Sea moss, also referred to as Irish sea moss, is a type of red seaweed or algae found around the shores of the Caribbean, North America, and Europe.
On several Caribbean islands, sea moss has been used medicinally for centuries, but it has recently become increasingly popular around the world as a so-called superfood because of its various health benefits.
Pure or unrefined sea moss is high in antioxidants, vitamins A, B, C and D and contains zinc, iron, magnesium, potassium, and iodine.
- 92 of the 102 minerals that make up the body‘s natural mineral composition can be found naturally in sea moss.
- The commercial seaweed market to exceed $92 billion by 2025.
- It is estimated that 56 million metric tonnes will be required per annum as an alternative protein source by 2054 representing 5.94% of global protein demand.
Sea moss is also versatile as it can be made into a jelly and added to all kinds of foods including smoothies, sauces, and soups. It can also be blended with milk, sweeteners, and other ingredients to make a healthy drink.
Over 25 years ago, Dominican entrepreneur John Robin realised the potential for sea moss when he was studying in Canada for an associates degree in fisheries development.
John started working on a project around seaweed and that’s when he got the idea for his business Benjo’s Seamoss.
He recalls: I realised in the Caribbean that we have lots of people who know about sea moss in the various islands but nobody had commercialised it or made it readily available. My idea was to globalise the production and distribute sea moss around the world.
Seaweed presents tremendous backward linkages for agriculture in Dominica and the Caribbean. Seaweed has around 2,500 different applications so we need to utilise the potential of this product. Beverages is just one aspect.
When John returned to Dominica he set about researching ways to bottle sea moss, extend its shelf life, and build a Caribbean brand on the same level as American soft drinks giant Coca Cola.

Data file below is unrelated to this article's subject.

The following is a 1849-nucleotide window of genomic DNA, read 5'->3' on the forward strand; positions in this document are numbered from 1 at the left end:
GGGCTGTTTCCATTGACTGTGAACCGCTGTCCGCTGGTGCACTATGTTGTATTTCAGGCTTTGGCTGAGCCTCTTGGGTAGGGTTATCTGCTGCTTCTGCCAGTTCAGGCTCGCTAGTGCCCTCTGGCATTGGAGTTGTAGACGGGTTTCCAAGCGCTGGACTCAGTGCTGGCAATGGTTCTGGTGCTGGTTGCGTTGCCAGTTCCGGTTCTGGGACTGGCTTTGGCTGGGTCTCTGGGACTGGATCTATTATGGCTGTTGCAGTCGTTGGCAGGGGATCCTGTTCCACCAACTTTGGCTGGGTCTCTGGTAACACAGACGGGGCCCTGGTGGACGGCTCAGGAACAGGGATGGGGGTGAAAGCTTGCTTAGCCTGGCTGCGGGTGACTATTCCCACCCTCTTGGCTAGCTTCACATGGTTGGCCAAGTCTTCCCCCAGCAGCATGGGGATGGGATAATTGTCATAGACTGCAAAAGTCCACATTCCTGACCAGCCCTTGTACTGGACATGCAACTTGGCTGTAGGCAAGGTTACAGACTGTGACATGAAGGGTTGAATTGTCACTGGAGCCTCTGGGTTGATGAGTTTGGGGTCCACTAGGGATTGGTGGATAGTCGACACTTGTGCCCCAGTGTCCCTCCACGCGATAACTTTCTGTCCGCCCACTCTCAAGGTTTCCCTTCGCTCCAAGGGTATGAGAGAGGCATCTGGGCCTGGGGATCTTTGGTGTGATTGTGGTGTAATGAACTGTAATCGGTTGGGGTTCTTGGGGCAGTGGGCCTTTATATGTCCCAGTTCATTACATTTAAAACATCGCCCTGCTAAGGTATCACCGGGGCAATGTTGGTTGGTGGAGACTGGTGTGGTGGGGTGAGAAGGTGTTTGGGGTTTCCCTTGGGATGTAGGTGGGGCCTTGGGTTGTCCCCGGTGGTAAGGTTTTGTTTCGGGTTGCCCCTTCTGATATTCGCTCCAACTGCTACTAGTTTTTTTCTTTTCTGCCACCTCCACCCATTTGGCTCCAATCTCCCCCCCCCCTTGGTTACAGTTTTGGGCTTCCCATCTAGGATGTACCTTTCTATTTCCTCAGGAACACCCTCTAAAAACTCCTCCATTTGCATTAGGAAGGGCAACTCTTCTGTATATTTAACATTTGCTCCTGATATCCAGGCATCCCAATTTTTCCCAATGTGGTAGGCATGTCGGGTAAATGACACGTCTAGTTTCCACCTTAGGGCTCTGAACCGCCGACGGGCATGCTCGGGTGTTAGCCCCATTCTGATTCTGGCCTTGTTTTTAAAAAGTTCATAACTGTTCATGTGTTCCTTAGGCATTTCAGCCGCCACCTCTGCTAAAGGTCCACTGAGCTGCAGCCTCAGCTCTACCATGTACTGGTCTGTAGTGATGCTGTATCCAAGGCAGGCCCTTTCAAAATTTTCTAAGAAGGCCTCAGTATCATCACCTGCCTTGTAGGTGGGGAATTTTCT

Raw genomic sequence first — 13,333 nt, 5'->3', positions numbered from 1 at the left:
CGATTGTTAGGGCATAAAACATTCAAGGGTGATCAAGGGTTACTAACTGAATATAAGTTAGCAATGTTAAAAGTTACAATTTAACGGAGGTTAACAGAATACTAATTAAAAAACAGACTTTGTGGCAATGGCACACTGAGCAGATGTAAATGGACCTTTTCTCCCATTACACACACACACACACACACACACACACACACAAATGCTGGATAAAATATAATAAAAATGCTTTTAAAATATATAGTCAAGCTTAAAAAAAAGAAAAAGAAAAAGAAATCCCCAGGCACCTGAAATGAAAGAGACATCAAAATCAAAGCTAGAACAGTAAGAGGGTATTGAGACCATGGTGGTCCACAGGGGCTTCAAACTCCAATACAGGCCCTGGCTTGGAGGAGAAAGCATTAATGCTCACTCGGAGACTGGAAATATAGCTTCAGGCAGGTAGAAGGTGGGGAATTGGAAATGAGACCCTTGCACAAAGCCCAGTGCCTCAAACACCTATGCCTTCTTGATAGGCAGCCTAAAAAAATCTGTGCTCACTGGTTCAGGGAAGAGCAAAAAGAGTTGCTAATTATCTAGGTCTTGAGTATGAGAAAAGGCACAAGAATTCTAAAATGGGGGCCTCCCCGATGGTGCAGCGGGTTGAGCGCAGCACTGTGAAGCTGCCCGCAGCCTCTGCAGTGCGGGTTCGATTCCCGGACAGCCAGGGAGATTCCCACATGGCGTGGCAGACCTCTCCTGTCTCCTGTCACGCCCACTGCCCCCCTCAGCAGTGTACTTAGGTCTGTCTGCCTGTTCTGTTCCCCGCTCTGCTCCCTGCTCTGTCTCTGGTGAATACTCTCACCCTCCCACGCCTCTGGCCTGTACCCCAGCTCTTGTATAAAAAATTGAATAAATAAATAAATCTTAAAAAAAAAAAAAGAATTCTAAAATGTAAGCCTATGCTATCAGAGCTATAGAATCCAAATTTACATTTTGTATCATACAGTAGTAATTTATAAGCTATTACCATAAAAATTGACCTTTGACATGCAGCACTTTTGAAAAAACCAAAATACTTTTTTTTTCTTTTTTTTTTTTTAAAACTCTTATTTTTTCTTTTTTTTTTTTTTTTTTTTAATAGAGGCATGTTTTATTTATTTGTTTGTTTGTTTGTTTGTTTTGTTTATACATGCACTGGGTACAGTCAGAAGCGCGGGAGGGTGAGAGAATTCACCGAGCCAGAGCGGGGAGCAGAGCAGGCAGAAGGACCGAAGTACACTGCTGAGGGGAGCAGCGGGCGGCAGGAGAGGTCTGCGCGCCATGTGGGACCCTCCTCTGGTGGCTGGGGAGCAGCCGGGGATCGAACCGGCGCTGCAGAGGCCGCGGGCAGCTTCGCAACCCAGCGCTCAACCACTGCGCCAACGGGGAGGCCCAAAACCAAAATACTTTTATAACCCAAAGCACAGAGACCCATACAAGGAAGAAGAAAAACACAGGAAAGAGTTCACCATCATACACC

He joined with a partner to establish his company and, after overcoming some initial spoilage and product development issues, they created their meal in a bottle concept which touted the nutritional health benefits of sea moss.
John explains: By consuming seaweed on a regular basis, the body can be purged of some of the impurities that we ingest through our food, water, and even the air that we breathe. The minerals in seaweed are also in the right quantities for the body to absorb and use on a daily basis, that’s why there is a global demand for sea moss right now.
Benjo’s Seamoss is made from seaweed that has been cultivated in the Caribbean. It currently comes in eight flavours; original, peanut, oats, linseed, pure, bois band, ginseng and ginger but can be adapted for individual markets.
John says: Once we get the sea moss we store it, wash it, boil and blend it and then mix it with other ingredients. We have a standard and well established formulation. Most people describe our product as the best tasting sea moss in the world.
John characterises his company as one of the most successful projects in the OECS. Benjo’s Seamoss is currently the largest drinks exporter from Dominica with 95% of the product being shipped to 20 countries in the Caribbean and worldwide.
John says the key to growing his company has been consistency along with customer service. We spend a lot of time on market research and continuously listening to the customer, John explains.
We try to determine what the customer needs, we respond to that, and then exceed their expectations. We continue to innovate, introduce new products, and have a professional approach to everything we do.
John is thankful for the support he has received from the Caribbean Export Development Agency, especially in terms of access to regional tradeshows, but wishes there was more emphasis on assisting well-established brands along with start-ups.
He suggests: I really think we need to focus on the movers and shakers in the Caribbean and provide sustainable support in a holistic way rather than a piecemeal offering. Our region has ideas, we have global products, but there is no coordinated strategy to help major exporters and that’s keeping us back.
We have to find ways to create viable, big companies that can impact whole economies by providing employment, generating foreign exchange, and addressing the imbalance of trade in our region.
John has been in business for more than a quarter of a century but he has no intention of slowing down. In fact, he has ambitious plans to advance the reach of Benjo’s Seamoss even further by expanding from a national to a global strategy.
He adds: We want to expand on the operation in Dominica but we also want to do more in different regions in the world. Shipping is expensive so it makes more sense to set up a factory in the US, Asia or Europe.
We want to be a truly global brand.